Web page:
cover image Descent into Night

Descent into Night

Edem Awumey, trans. from the French by Phyllis Aronoff and Howard Scott. Mawenzi House (UTP, dist.), $20.95 trade paper (160p) ISBN 978-1-988449-16-6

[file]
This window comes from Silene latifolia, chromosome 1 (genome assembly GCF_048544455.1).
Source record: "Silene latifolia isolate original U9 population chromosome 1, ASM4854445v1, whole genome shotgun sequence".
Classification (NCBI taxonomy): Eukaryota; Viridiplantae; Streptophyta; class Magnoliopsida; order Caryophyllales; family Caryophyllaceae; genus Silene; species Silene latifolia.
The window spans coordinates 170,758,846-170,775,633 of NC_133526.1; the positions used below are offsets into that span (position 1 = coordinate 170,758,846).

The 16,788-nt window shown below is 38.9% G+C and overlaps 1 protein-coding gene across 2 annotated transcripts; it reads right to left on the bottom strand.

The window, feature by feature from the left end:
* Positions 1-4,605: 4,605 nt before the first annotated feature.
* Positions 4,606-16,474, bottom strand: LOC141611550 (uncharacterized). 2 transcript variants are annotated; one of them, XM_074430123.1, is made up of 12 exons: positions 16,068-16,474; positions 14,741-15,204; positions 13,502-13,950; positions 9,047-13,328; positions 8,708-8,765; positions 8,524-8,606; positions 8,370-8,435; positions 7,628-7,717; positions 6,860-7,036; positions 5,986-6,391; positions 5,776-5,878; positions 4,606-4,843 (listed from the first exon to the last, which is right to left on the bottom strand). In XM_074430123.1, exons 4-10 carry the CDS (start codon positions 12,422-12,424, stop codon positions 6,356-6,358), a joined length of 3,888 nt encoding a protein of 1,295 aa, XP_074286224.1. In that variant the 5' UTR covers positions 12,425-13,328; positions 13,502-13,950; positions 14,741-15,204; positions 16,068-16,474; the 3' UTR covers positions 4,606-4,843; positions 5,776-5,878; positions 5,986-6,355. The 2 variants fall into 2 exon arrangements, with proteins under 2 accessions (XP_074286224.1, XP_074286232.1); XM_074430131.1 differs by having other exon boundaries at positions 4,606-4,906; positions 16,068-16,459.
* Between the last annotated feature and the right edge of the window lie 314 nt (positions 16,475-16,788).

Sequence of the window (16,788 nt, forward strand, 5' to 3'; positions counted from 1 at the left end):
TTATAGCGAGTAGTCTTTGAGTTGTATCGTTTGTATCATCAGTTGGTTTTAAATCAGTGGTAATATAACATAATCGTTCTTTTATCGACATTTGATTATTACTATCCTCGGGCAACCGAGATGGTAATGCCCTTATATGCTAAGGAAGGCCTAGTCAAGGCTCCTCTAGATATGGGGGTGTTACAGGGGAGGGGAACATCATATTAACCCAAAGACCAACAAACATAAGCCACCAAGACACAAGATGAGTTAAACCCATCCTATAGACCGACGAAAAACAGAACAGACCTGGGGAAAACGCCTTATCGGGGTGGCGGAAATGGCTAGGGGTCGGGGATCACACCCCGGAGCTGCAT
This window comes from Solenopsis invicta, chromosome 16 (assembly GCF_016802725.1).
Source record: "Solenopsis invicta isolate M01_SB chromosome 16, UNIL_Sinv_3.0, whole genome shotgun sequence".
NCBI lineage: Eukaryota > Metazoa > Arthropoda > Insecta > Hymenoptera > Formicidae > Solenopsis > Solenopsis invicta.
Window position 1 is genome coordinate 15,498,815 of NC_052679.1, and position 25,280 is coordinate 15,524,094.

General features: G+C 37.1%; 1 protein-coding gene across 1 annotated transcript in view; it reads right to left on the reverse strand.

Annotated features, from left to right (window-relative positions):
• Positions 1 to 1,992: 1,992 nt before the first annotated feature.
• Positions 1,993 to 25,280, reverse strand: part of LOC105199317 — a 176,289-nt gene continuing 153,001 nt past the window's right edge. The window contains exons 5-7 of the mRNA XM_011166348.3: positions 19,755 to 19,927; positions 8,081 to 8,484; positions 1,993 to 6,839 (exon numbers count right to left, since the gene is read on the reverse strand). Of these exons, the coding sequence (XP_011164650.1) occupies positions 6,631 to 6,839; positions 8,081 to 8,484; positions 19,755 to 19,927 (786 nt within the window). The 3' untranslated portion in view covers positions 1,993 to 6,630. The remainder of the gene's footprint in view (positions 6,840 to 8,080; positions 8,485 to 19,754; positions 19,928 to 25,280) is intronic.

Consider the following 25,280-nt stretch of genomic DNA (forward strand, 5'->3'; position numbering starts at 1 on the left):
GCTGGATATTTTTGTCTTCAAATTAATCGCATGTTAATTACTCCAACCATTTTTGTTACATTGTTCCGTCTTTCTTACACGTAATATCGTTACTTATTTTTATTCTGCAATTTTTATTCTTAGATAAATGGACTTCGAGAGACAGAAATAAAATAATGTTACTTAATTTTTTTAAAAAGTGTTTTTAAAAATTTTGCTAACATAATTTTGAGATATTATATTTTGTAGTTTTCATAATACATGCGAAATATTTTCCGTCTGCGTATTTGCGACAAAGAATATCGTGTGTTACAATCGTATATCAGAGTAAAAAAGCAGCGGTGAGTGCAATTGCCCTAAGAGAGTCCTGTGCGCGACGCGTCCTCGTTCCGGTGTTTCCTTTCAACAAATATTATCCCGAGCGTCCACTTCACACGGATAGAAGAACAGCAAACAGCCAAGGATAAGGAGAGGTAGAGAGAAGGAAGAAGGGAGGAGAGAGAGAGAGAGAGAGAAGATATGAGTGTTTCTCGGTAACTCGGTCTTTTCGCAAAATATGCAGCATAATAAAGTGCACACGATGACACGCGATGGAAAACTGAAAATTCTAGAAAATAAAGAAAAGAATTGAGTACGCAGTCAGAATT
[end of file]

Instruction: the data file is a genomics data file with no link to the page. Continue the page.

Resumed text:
This brilliant and devastating novel from Awumey (who won the Grand prix littéraire d’Afrique noire for Port Melo, and was a finalist for the Prix Goncourt for Les pieds sales) follows Ito Baraka, an accomplished, dying, alcoholic author, as he writes one last book. Awumey’s text flawlessly intertwines Ito’s wrestling with his leukemia-stricken body with his attempt to tell the story of his rebellious youth in Togo, which culminated in his imprisonment after he was found at the scene of an anti-government riot. Little by little, as Baraka travels by train from Quebec City to Ottawa and then to his home in Hull, Quebec, he works on a potentially autobiographical story about a student of literature and philosophy in the 1980s, writing in the three great loves of Ito’s life: his prison mate, Koli Lem, a blind man who gives him hope; Santou, the mother of his child; and Kimi Blue, the drug-addicted woman from the Kitigan Zibi Anishinabeg reserve who loves him as he tries to drown his survivor’s guilt at the end of his alcohol-soaked life. Kimi’s story contains parallels to the ravages of colonialism, leading Ito to muse, “That’s how life goes on back home, as in many other times and places. One lives in those rare spaces spared by the bullets.” Artfully constructed, peppered with evocative phrasing, and skillfully translated, this beautiful volume is upsetting, poignant, and at times harrowing. (Mar.)